Corporate debt securities-short term

 

36,130

 

14

 

(14

)

36,130

 

 

 

46,590

 

17

 

(14

)

46,593

 

U.S. Federal Treasury and U.S. government agencies securities -long term

 

25,660

 

1

 

(48

)

25,613

 

Total available-for-sale marketable securities

 

$

72,250

 

$

18

 

$

(62

)

$

72,206

 

 

December 31, 2010

 

Amortized
Cost

 

Gross
Unrealized
Gains

 

Gross
Unrealized
Losses

 

Fair
Value

 

Security type

 

 

 

 

 

 

 

 

 

U.S. Federal Treasury and U.S. government agencies securities

 

$

12,184

 

$

2

 

$

(1

)

$

12,185

 

Corporate debt securities-short term

 

48,061

 

12

 

(20

)

48,053

 

Total available-for-sale marketable securities

 

$

60,245

 

$

14

 

$

(21

)

$

60,238

 

 

The Company’s available-for-sale marketable securities in a loss position at March 31, 2011 and December 31, 2010 were in a continuous unrealized loss position for less than 12 months.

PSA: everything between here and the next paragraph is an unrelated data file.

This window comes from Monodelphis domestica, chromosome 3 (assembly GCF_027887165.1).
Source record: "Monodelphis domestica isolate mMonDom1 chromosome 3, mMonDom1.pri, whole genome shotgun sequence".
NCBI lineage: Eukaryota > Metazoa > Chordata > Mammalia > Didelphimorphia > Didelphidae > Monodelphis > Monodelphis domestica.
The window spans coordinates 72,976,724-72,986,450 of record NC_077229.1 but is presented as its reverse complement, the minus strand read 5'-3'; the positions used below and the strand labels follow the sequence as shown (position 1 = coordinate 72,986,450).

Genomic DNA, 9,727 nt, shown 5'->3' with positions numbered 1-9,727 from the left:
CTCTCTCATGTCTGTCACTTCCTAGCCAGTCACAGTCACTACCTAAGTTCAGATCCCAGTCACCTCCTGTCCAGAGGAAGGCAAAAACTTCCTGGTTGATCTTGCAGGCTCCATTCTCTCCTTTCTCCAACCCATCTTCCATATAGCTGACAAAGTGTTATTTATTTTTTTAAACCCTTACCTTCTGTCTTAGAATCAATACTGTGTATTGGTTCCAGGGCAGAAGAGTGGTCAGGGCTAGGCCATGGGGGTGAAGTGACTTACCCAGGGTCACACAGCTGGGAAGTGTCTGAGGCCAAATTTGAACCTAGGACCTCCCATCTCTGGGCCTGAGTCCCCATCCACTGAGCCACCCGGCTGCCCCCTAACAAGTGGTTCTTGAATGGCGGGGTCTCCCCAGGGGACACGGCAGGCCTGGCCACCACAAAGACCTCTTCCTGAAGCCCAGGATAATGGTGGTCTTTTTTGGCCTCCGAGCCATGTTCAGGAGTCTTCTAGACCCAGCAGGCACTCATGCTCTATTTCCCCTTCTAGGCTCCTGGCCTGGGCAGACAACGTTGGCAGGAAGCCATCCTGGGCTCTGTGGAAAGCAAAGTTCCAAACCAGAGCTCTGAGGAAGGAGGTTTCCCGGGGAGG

The following is a summary of the fair value of trading securities we held at March 31, 2011 and December 31, 2010:

 

March 31, 2011

 

Amortized
Cost

 

Gross
Unrealized
Gains

 

Gross
Unrealized
Losses

 

Fair
Value

 

Security type

 

 

 

 

 

 

 

 

 

Auction rate securities

 

$

2,500

 

$

 

$

(428

)

$

2,072

 

Total trading securities

 

$

2,500

 

$

 

$

(428

)

$

2,072

 

 

9



Table of Contents

 

December 31, 2010

 

Amortized
Cost

 

Gross
Unrealized
Gains

 

Gross
Unrealized
Losses

 

Fair
Value

 

Security type

 

 

 

 

 

 

 

 

 

Auction rate securities

 

$

2,600

 

$

 

$

(446

)

$

2,154

 

Total trading securities

 

$

2,600

 

$

 

$

(446

)

$

2,154

 

 

The underlying collateral of our auction rate securities consists of student loans, supported by the federal government as part of the Federal Family Education Loan Program (FFELP).